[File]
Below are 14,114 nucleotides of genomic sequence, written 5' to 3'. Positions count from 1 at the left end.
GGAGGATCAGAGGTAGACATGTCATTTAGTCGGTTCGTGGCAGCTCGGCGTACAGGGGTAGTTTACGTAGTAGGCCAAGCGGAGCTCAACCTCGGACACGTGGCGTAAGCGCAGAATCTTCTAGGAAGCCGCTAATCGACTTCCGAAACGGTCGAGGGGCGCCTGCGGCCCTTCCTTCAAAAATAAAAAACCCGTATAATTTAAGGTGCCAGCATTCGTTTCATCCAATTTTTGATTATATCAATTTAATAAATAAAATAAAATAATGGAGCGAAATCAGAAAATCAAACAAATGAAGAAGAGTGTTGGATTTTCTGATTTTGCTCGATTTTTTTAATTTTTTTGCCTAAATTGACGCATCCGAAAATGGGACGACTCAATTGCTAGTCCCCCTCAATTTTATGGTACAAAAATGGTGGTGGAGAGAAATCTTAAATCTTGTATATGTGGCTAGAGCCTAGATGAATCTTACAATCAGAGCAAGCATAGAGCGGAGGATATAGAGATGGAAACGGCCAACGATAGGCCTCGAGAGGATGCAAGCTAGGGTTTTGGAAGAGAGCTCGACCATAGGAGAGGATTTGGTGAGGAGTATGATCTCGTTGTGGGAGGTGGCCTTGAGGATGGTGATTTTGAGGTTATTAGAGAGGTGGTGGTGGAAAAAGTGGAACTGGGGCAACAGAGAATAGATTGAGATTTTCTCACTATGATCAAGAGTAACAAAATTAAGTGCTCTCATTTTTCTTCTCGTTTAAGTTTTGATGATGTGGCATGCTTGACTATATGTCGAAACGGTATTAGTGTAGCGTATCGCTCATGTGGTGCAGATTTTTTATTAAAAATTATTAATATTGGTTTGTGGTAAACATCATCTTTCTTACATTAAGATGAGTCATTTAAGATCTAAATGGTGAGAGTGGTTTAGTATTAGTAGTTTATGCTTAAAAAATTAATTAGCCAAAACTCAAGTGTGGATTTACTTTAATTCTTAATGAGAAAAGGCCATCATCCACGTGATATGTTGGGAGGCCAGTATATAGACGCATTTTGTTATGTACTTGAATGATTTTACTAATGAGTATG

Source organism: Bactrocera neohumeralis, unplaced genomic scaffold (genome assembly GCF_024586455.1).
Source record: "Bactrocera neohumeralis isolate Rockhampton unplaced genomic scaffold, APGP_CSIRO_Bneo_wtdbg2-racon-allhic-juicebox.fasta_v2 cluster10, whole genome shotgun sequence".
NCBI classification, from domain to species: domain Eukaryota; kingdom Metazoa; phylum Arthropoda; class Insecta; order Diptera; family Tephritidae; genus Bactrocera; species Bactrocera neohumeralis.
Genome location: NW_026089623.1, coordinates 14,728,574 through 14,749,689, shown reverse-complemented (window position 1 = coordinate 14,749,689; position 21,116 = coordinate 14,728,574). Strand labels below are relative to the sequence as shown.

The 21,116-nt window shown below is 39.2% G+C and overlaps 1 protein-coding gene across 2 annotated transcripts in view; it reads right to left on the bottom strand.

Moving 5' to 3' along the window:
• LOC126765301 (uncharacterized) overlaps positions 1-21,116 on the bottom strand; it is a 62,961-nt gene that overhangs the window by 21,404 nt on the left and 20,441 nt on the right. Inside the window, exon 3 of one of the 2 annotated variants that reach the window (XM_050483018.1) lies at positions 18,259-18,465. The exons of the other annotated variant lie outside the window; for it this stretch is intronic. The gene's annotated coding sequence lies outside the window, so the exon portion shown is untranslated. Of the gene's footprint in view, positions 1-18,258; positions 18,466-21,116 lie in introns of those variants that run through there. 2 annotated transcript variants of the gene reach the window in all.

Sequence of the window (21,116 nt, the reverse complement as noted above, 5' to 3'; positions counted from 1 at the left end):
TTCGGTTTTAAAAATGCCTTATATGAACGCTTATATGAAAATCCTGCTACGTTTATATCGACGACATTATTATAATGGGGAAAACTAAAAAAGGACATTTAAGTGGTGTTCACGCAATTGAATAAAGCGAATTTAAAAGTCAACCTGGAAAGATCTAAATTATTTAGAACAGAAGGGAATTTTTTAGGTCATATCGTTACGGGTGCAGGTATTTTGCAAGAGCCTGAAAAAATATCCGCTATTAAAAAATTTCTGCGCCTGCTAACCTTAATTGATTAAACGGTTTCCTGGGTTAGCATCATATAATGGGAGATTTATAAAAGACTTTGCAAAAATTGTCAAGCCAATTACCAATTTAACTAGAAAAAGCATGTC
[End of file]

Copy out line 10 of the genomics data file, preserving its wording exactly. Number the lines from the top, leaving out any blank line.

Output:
Sequence of the window (21,116 nt, the reverse complement as noted above, 5' to 3'; positions counted from 1 at the left end):